Lauren: “I suspect that West Side Story and Candide might feel more accessible to audiences that are not as familiar with what we might consider more “traditional” classical music… and so these two compositions end up being the ones that people know best among Bernstein’s works. In some ways it might actually be a self-perpetuating cycle—e.g., an orchestra might gravitate towards playing West Side Story or Candide rather than a lesser known work that might not be as well-received by an audience.”

Dan: “West Side Story was a massive hit, it’s hard to achieve higher than that. With Candide, people really only know the overture and not the story or the other music from it. Every composer has some pieces, for whatever reason, are more recognizable than others. Everyone, even non-musicians, know’s the opening to Beethoven 5. But the number drastically drops off for people that can sing the theme from the last movement. It doesn’t really bother me that Bernstein’s other work is not as well known. That’s true for everyone. There are a number of factors that can create one piece to become the most recognizable of a composer’s output.”

Professor Hampton: “West Side Story became familiar because it was a Broadway smash which was then made into a hit movie. I’m not sure about Candide.”

Question  5:  Favorite Bernstein composition?

Amy: “West Side Story. I was so excited by it when I was little it just has a place in my heart.”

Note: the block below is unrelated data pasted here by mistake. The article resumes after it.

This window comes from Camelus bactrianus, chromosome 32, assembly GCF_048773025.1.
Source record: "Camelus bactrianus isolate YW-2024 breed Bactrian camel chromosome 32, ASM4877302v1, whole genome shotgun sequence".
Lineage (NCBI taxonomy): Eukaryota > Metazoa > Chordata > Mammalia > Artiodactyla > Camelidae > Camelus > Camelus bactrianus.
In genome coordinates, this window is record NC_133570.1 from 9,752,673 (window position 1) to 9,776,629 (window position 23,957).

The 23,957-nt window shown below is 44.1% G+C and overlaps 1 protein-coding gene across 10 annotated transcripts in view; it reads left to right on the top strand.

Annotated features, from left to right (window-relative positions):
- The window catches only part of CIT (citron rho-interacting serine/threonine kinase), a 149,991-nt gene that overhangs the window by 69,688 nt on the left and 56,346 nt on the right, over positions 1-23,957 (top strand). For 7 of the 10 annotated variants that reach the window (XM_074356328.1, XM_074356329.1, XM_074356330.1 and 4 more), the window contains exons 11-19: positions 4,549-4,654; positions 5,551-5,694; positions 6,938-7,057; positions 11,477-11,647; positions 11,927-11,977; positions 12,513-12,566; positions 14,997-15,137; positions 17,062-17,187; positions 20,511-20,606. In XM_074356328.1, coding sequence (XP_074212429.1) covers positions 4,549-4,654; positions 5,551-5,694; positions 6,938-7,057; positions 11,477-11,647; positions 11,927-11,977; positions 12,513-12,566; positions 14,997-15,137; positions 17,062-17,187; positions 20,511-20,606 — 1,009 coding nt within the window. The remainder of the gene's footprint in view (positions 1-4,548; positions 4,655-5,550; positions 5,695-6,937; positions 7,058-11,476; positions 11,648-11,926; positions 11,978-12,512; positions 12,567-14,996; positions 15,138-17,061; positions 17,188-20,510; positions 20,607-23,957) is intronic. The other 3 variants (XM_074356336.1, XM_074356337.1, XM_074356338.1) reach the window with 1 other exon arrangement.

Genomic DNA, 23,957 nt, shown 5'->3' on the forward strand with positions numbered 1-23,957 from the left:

Lauren: “I really like the premise behind his Anniversaries piano compositions (“Four Anniversaries,” “Five Anniversaries,” “Seven Anniversaries,” and “Thirteen Anniversaries”), where each movement of each piece is written for a specific person.”

Dan: “It’s hard to pick a favorite. Although, right now I’m working on his Serenade and the more I look into it, the more I am enjoying it.”

Professor Hampton: “Bernstein Serenade”

Question 6: Favorite Bernstein piece you’ve conducted or played? Why?  

Amy: “I had a lot of fun playing his mass.”

Lauren: “I think among his orchestral works, I’ve actually only played Candide and West Side Story (as one might have expected considering my previous answers). If I had to choose one, I might lean more towards Candide just because I played it a little bit later on and felt that I was better able to appreciate it.”

Dan: “I’ve never actually played any Bernstein and I’ve only conducted one: Candide Overture! Conducting it with the Brandeis-Wellesley Orchestra last semester was a really incredible experience for numerous reasons but that was the only piece that I have ever performed.”

Professor Hampton: “”Chichester Psalms. A beautiful piece of liturgical music. Perfect piece for the Brandeis Orchestra and Chorus.”

Conclusion

As we can see, musicians have similarities and differences when it comes to Bernstein’s compositions. It is interesting to see how different musical backgrounds can influence experiences with Bernstein compositions. It seems that  many people’s first experience with a Bernstein composition  is West Wide Story, but as people get farther into their musical careers they come into contact with some of his lesser known compositions. I think most of us can agree that Bernstein’s compositions have elements that sound uniquely Bernstein and that he was certainly a talented composer who wasn’t afraid to take risks.

Bernstein Conducts Shostakovich’s Symphony No. 5

“We’re going to play it fast, but not Leonard Bernstein fast,” my conductor quipped as he described the tempo in which we would play the final movement of Dimitri Shostakovich’s Symphony No. 5. He was referring to Bernstein’s famous 1959 recording of the fifth symphony with the New York Philharmonic in which Bernstein doubled the tempo from Shostakovich’s original tempo at the end of the piece.